Elizabeth Somerset, Countess of Worcester (d. 1565)

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Elizabeth Somerset (Browne), Countess of Worcester

Birthdate:
Birthplace: Bechworth, Surrey, England
Death: Died
Place of Burial: Priory and Parish Church of St Mary, Chepstow, Monmouthshire, Wales
Immediate Family:

Daughter of Sir Anthony Browne and Lady Lucy Neville
Wife of Henry Somerset, 2nd Earl of Worcester
Partner of Thomas Cromwell, 1st Earl of Essex, Chief Minister to Henry VIII
Mother of Lucy Neville; William Somerset, 3rd Earl of Worcester; Anne Somerset, Countess of Northumberland; Charles Browne Somerset; Francis Browne Somerset and 2 others
Sister of Sir Anthony Browne; William Browne; Henry Browne and Lucy Browne
Half sister of Thomas Fitzwilliam, of Aldwark; Richard Fitzwilliam; Anthony Fitzwilliam; Elizabeth Fitzwilliam; William FitzWilliam and 5 others

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About Elizabeth Somerset, Countess of Worcester (d. 1565)

Elizabeth Browne, countess of Worcester (d. 1565) was a lady-in-waiting to Queen Anne Boleyn and the main informant against her. She may have been a mistress of King Henry VIII.

Elizabeth was the daughter of Sir Anthony Browne, a trusted courtier at the court of Henry VIII, and his wife Lucy Nevill, a daughter of John Neville, 1st Marquess of Montagu.

In some reports of the time, Elizabeth is described as a 'former mistress of the King's.'

She was the second wife of Henry Somerset, 2nd earl of Worcester. Their marriage produced ten surviving children:

  1. Anne Somerset, countess of Northumberland by marriage to Thomas Percy, 7th Earl of Northumberland (1538 - 1591 / 1596) Court gossip at the time of Anne's birth suggested that she was actually the daughter of Sir Thomas Cromwell.
  2. William Somerset, 3rd Earl of Worcester (1527 - 21 Feb 1589)
  3. Lucy Somerset, Lady Latimer by marriage to John Neville, 4th Baron Latimer (d. 23 Feb 1583)
  4. Eleanor Somerset
  5. Thomas Somerset
  6. Charles Somerset
  7. Francis Somerset (d. 10 Sep 1547, in battle)
  8. Jane Somerset
  9. Henry Somerset
 10. Mary Somerset

-------------------- Elizabeth Somerset, countess of Worcester (died 1565) was a lady-in-waiting to Anne Boleyn and the main informant against her. She may have been a mistress of King Henry VIII.[1]

Elizabeth was the daughter of Sir Anthony Browne, a trusted courtier at the court of Henry VIII, and his wife Lucy Nevill, a daughter of John Neville, 1st Marquess of Montagu.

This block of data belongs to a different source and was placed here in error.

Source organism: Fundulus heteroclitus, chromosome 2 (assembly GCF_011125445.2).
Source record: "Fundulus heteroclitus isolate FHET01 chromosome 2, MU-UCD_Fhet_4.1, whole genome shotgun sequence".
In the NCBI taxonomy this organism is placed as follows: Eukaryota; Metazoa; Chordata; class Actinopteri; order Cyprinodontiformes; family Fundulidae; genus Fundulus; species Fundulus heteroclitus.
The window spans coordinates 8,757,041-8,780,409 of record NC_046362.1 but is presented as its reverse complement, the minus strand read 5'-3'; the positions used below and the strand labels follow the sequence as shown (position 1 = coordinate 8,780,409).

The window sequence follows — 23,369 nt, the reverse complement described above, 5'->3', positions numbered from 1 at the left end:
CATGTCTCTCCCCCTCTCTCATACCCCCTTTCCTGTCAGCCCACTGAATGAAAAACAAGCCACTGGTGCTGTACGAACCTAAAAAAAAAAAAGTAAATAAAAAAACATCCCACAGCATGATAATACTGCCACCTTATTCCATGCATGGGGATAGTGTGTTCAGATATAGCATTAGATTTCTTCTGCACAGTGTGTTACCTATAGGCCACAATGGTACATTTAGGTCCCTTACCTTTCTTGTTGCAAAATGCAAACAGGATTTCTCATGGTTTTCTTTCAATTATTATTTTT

In some reports of the time, Elizabeth is described as a 'former mistress of the King's.'

She was the second wife of Henry Somerset, 2nd earl of Worcester. Their marriage produced ten surviving children:

  1. Anne Somerset, Countess of Northumberland by marriage to Thomas Percy, 7th Earl of Northumberland (1538 - 1591 / 1596)
  2. William Somerset, 3rd Earl of Worcester (1527 - 21 Feb 1589)
  3. Lucy Somerset, Lady Latimer by marriage to John Neville, 4th Baron Latimer (d. 23 Feb 1583)
  4. Eleanor Somerset
  5. Thomas Somerset
  6. Charles Somerset
  7. Francis Somerset (d. 10 Sep 1547, in battle)
  8. Jane Somerset
  9. Henry Somerset
 10. Mary Somerset

-------------------- Elizabeth (née Browne) Somerset, countess of Worcester (died 1565) was a lady-in-waiting to Anne Boleyn and the main informant against her. She may have been a mistress of King Henry VIII.[1]

Elizabeth was the daughter of Sir Anthony Browne, a trusted courtier at the court of Henry VIII, and his wife Lady Lucy Neville, a daughter of John Neville, 1st Marquess of Montagu and Isobel Ingaldesthorpe.

About 1508, Elizabeth's sister, Anne Browne, married Sir Charles Brandon, later Duke of Suffolk. By that union, Elizabeth was aunt to Lady Anne Brandon, and her younger sister, Lady Mary Brandon.

She was the second wife of Henry Somerset, 2nd earl of Worcester. Henry's first wife, Lady Margaret, had died without issue.[2] It is Elizabeth who produced their surviving children:

   Lady Anne Somerset, married Thomas Percy, 7th Earl of Northumberland (1538 - 1591/1596)
   William Somerset, 3rd Earl of Worcester (1527 - 21 February 1589)
   Lady Lucy Somerset, married John Neville, 4th Baron Latimer (died 23 February 1583)
   Lady Eleanor Somerset, married 1) Sir Roger Vaughan and 2) Henry Johns[citation needed]
   Thomas Somerset
   Charles Somerset
   Francis Somerset (died 10 September 1547, in battle)
   Lady Joan or "Jane" Somerset, married Sir Edward Mansel

From http://under-these-restless-skies.blogspot.com/2014/03/elizabeth-browne-somerset-countess-of.html:

Elizabeth Browne Somerset, Countess of Worcester

While Jane Parker traditionally takes most of the blame for the incest allegations against Anne Boleyn and her brother, George, the Countess of Worcester may be the one who betrayed Anne and sealed her doom.